Wrapping up an account of the Narendra Modi government’s foreign policy activism in its first hundred days in office, External Affairs Minister Sushma Swaraj claimed last week that Indian diplomacy had moved into high gear with its “fast-track diplomacy”. The foreign ministry’s public diplomacy division has published a colourful booklet filled with photographic evidence of the government’s impressive global engagement in the past three months.
The visit to the White House of the prime minister, Narendra Modi, at the end of this month has occasioned considerable interest, mainly, it appears, because of the ridiculous visa ban imposed on him by the United States of America since 2005, which the Americans have now recanted. The prime minister has the advantage of knowing that few will expect any great break-through from the visit, unlike his encounters with other major powers like Japan and China.
Chinese President Xi Jinping arrives in India Wednesday on a three-day visit that would see trade and investment topping the agenda of talks between him and Prime Minister Narendra Modi besides other bilateral issues.
Soon after winning the election, Prime Minister Narendra Modi of India spoke to Korean President Park Geun-hye, who reportedly called and expressed confidence that the “strategic partnership” between India and Korea will expand in all areas under his leadership.
After Nepal and Japan, the US is the next big destination for Prime Minister Narendra Modi. If the signals from Secretary of Defence Chuck Hagel are any indication, defence cooperation alone will ensure the success of the visit.
Incidents instigated by the Pakistan military along the frontlines in Jammu and Kashmir are as predictable as the seasons. It is never too difficult to ascertain when they will begin and end. This year too, they are panning out in a similar manner.
When they meet in New Delhi on Friday, Prime Minister Narendra Modi and his Australian counterpart Tony Abbott should, hopefully, clinch the long-awaited agreement on civil nuclear cooperation that would allow Canberra to export uranium to India.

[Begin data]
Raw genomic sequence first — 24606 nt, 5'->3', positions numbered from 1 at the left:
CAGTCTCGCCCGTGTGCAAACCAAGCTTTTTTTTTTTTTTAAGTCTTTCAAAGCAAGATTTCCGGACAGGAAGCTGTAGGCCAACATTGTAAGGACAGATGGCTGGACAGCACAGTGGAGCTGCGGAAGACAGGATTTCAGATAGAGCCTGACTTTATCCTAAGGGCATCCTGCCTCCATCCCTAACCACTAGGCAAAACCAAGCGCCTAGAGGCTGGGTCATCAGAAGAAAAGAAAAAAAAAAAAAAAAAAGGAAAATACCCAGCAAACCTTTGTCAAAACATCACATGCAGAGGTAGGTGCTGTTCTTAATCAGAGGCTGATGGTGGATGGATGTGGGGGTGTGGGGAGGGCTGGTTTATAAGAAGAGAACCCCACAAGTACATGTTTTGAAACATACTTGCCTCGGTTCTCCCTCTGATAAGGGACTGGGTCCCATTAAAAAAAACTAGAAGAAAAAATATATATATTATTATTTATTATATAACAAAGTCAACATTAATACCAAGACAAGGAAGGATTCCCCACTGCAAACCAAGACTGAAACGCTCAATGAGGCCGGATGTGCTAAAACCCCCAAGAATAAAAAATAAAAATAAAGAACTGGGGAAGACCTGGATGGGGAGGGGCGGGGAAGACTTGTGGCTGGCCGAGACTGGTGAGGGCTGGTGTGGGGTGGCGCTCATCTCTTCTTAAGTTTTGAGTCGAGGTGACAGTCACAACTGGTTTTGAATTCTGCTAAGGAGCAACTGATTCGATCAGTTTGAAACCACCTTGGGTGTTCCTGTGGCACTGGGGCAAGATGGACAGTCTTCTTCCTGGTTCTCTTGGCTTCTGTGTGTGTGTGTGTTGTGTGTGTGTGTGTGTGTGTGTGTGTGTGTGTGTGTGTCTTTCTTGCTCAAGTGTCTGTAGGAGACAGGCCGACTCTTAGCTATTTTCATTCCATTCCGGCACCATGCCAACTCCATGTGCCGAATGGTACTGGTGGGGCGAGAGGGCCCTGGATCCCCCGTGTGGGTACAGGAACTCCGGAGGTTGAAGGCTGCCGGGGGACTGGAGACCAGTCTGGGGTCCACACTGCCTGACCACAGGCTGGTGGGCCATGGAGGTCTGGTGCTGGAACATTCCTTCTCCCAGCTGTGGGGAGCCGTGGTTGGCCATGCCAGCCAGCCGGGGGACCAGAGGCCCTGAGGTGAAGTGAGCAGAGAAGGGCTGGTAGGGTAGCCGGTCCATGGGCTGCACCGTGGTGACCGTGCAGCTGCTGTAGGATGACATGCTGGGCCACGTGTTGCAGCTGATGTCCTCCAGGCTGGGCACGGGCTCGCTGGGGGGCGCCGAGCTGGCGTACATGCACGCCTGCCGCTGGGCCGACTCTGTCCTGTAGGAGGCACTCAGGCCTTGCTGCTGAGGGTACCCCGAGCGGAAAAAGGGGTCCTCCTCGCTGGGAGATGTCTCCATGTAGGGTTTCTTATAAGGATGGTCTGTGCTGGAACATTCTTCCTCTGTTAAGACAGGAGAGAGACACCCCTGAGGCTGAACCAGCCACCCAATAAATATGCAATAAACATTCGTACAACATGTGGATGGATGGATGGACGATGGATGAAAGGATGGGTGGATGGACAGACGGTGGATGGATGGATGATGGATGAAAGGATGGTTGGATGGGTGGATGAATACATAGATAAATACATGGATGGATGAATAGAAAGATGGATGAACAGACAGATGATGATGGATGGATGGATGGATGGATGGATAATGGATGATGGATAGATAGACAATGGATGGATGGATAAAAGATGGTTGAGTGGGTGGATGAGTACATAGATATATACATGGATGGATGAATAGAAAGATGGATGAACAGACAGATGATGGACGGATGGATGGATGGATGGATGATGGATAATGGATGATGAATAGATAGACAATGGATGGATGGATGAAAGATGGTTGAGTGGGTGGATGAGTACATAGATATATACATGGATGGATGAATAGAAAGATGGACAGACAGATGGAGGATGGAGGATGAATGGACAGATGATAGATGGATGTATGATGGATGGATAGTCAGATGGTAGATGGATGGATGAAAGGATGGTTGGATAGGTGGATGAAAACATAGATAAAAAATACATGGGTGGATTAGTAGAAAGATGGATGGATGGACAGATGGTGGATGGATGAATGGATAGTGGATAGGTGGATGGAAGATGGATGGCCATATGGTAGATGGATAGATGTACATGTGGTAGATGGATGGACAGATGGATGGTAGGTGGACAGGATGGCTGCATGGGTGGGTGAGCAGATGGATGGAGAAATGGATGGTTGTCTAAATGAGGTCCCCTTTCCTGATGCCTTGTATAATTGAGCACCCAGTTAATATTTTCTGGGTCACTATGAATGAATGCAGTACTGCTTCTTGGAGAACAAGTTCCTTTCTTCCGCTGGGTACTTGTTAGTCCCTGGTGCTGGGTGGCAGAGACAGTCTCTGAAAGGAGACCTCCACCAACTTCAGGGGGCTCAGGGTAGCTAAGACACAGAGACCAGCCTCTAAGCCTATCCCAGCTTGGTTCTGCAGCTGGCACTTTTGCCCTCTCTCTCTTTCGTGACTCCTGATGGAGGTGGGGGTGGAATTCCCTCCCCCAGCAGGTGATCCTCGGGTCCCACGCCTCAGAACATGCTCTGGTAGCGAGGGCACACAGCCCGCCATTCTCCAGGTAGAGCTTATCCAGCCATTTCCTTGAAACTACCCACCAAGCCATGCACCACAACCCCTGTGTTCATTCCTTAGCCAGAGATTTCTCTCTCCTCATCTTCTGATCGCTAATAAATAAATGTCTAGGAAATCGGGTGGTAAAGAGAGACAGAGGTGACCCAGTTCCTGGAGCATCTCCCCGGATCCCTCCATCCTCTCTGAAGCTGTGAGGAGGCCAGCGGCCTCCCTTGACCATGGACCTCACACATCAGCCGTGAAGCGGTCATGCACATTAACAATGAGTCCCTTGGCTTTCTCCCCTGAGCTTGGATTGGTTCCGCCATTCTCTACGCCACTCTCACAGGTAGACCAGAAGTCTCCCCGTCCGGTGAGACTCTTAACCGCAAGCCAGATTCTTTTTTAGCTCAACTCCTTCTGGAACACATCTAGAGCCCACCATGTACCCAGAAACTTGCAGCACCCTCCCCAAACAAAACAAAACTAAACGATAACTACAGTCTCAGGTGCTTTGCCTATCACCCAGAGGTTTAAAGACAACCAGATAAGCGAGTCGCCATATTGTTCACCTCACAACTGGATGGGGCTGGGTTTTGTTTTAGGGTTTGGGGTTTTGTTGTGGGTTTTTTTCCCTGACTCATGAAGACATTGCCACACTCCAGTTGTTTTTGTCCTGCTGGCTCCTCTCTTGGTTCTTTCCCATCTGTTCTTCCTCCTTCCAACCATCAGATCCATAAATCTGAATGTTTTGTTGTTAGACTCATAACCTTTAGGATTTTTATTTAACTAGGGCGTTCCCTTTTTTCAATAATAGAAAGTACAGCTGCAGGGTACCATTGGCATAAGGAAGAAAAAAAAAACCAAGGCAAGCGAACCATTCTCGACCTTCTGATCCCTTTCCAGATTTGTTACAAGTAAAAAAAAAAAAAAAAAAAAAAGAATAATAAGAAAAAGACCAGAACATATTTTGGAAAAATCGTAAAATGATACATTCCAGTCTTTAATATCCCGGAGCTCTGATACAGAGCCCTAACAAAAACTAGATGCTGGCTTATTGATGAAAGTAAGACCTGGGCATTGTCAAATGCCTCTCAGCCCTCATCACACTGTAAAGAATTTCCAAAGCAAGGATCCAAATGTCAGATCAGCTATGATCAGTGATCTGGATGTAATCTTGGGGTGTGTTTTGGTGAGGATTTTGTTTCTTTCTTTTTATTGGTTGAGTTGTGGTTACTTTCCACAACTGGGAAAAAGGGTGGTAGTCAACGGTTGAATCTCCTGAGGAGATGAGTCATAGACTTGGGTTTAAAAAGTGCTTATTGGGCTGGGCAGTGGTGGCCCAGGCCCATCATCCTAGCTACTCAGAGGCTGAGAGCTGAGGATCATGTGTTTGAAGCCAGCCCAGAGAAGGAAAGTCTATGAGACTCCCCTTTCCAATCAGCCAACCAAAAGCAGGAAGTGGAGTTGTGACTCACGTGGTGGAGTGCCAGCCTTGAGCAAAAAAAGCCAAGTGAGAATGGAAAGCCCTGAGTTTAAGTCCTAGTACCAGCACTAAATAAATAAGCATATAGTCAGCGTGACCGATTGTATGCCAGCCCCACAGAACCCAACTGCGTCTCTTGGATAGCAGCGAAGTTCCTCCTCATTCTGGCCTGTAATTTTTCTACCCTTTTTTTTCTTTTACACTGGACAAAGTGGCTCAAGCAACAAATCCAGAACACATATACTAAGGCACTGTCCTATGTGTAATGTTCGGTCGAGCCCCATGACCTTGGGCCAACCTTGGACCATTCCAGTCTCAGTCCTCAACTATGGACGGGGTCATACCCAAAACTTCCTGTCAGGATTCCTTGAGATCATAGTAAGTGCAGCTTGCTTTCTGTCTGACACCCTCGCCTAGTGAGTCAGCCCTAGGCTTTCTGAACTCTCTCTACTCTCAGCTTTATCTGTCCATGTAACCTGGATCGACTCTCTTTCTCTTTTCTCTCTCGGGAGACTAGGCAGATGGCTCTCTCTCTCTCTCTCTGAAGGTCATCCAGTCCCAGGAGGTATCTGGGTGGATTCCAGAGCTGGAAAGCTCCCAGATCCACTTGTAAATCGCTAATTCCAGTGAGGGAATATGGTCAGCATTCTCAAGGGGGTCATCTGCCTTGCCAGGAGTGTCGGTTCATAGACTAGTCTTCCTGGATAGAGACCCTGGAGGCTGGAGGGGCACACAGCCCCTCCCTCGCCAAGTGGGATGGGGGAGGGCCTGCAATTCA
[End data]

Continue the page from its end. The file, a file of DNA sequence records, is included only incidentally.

NEW DELHI: Two months ago Prime Minister Narendra Modi cancelled a summit with Japan because he wanted a substantive visit. On Monday, Japan and India ramped up ties in a significant way, laying the way for India's economic development and transformation. It also gives a good peek into what Modi's foreign policy is really like.
(total 10 results)
India remians the inflexible bête-noir for Pakistan, yet there are few books by Indian authors that have sought to interpret the prodigal neighbour in a holistic, informed and empathetic manner.
The line that Mortimer Durand drew across a small map in 1893 has bled the Pashtun heart ever since. More than a century later both sides of that line remain restless. But the mystery behind what actually happened on 12 November 1893 has never ...
What went wrong for the West in Afghanistan? Why couldn't a global coalition led by the world's preeminent military and economic power defeat "a bunch of farmers in plastic sandals on dirt bikes" in a conflict that outlasted b...
What will be Pakistan's fate? Acts of commission or omission by itself, in/by neighbours, and superpowers far and near have led the nuclear-armed country at a strategic Asian crossroads to emerge as a serious regional and global concern whi...
Some South African generals, allied with the British forces, sought segregation from the enlisted men, all blacks, after being taken prisoners of war. The surprised German commander told them firmly that they would have to share the same quarte...